Albert Einstein spent the last twenty years of his career trying to unify physics in one theory, without success. The most nagging aspect was his failure to describe gravity in terms of quantum mechanics. Physicists around the world are still working on the problem and believe they will find the answer by studying the early Universe. The cosmological models developed by University of Groningen PhD student Marco Scalisi promise significant progress.
Albert Einstein described most of physics in his Theory of Relativity, but at the very small scale of atoms and subatomic particles the laws of quantum mechanics dominate. As big things are made from little things, quantum mechanics and general relativity are somehow connected.
Over the years, physicists have managed to bring them together in most fields, but one phenomenon defies unification: gravity. There is no quantum description of gravity. Over the past few decades, attempts have been made to come up with a theory for quantum gravity. The most promising results are found in
, which describes particles as multidimensional objects, in which most dimensions are ‘rolled up’ and invisible. That’s why we see just three dimensions, plus time.
‘String Theory is a very rich theory’, explains Marco Scalisi. That is not necessarily a good thing. Rich also means that the theory predicts many, many particles that haven’t been observed or can’t even be seen. The energies needed to find them far exceed those of the Large Hadron Collider, the most powerful particle accelerator built by man. ‘We need energies some fourteen orders of magnitudes higher than the LHC’, says Scalisi. That means 100,000,000,000,000 times higher, so it’s just not feasible.
This makes it very difficult to connect String Theory to real observations. But Scalisi’s research has opened up a novel perspective on this problem. He has studied the early Universe and found out that extremely high energy levels were indeed present just after the Big Bang. Traces of these can be seen in the Cosmic Microwave Background,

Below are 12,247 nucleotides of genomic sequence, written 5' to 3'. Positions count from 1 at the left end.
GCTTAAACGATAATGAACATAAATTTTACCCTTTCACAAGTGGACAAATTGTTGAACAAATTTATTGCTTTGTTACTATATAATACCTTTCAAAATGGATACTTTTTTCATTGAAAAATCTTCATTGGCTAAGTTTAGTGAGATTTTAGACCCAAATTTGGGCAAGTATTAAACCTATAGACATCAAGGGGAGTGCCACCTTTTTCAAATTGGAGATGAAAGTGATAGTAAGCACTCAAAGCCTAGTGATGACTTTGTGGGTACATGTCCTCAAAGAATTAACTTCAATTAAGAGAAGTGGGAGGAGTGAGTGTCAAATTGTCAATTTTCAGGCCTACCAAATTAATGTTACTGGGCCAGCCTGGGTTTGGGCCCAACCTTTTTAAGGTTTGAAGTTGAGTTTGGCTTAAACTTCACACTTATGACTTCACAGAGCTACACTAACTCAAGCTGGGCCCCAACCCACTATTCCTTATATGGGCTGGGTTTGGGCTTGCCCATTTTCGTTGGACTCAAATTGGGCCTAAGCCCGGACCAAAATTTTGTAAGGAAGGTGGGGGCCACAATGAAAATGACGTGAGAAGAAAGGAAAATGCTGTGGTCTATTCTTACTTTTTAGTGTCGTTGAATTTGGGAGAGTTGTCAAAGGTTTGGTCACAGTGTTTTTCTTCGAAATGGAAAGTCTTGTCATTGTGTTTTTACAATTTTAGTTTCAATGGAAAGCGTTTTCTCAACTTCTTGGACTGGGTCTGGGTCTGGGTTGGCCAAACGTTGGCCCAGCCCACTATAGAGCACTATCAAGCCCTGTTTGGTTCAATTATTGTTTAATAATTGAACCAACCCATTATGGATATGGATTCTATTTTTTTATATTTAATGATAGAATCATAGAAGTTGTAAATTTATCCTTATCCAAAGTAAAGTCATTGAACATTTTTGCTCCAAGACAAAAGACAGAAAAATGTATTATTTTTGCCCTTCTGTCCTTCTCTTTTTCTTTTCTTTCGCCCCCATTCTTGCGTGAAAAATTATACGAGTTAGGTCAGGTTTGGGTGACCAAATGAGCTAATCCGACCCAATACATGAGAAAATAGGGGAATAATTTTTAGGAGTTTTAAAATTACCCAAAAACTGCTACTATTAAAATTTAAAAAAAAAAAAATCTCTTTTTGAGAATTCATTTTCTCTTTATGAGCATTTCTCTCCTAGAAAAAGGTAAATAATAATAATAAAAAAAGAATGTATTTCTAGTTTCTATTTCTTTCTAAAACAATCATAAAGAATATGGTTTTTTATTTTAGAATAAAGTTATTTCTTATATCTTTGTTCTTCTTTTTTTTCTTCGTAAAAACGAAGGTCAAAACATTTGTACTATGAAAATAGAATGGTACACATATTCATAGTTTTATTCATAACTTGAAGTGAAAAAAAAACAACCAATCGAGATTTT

as explained elsewhere
by Scalisi’s PhD supervisor Diederik Roest.
Cosmologists believe that the Universe expanded at a phenomenal rate right after the Big Bang. ‘And this inflationary phase acted as an amplifier, connecting the world of the very small to the world that we see’, explains Scalisi. Quantum fluctuations from the early Universe were ‘blown up’ by inflation, forming the seeds of the first stars and galaxies.
Scalisi set out to describe inflation in String Theory. This is a very challenging task and physicists usually decide to focus on certain limits of this complex theory. A seminal paper on this issue was written by Diederik Roest, together with Stanford University physicists
Renata Kallosh and Andrei Linde
. Kallosh was awarded an honorary doctorate by the University of Groningen in 2014, and her husband, Linde, is one of the founding fathers of inflation theory. Scalisi built on this work, and spent three months in Stanford working with Kallosh and Linde.
One of the many mysterious particles that String Theory might describe is the ‘inflaton’. ‘Just like you have an electron for electricity, or a graviton for gravity, you have the inflaton for inflation.’ And String Theory describes what is called the ‘internal geometry’ of the inflaton. Scalisi found that certain descriptions of this internal geometry result in predictions that fit well with observations. ‘Inflation leaves a footprint in the Cosmic Microwave Background, and my work connects this footprint to a particular set of geometries.’
The mechanism that causes this is typical of an ‘attractor’. This means that these microscopic internal properties simply force the predictions of disparate cosmological models to converge to a single point. What is striking is that this point is in firm agreement with observations.
The big breakthrough is that we now have some clear hints on how finally to connect String Theory predictions with observations. Of course, more work must be done, but this is definitely a novel starting point for future investigations. ‘It was really great to see that my theoretical work could actually be connected to observations. This was what I hoped for when I started my PhD research.’
The three months in Stanford were another great experience during his PhD project. ‘I worked day and night, but it was so inspiring to be there. Kallosh and Linde were both very accessible, and there were great discussions in the corridors.’ Scalisi is now working as a postdoc in Hamburg, with Alexander Westphal . ‘He is an expert on String Theory, and is working on inflation, so this is the right place for me to continue my work!’
Marco Scalisi defended his PhD thesis
Inflation, Universality and Attractors
on 13 June at the University of Groningen
M1 grants have an amount of around EUR 360,000 and are intended for realizing curiosity-driven, fundamental research of high quality and / or scientific urgency.
Eleven partners from three countries (The Netherlands, Spain, and Cyprus) and the European Science Engagement Association have developed teaching modules on biodiversity, water management, and bird migration.
Their project has the title ‘ Sustainable Mobility through STEM Education’ (SMILE).
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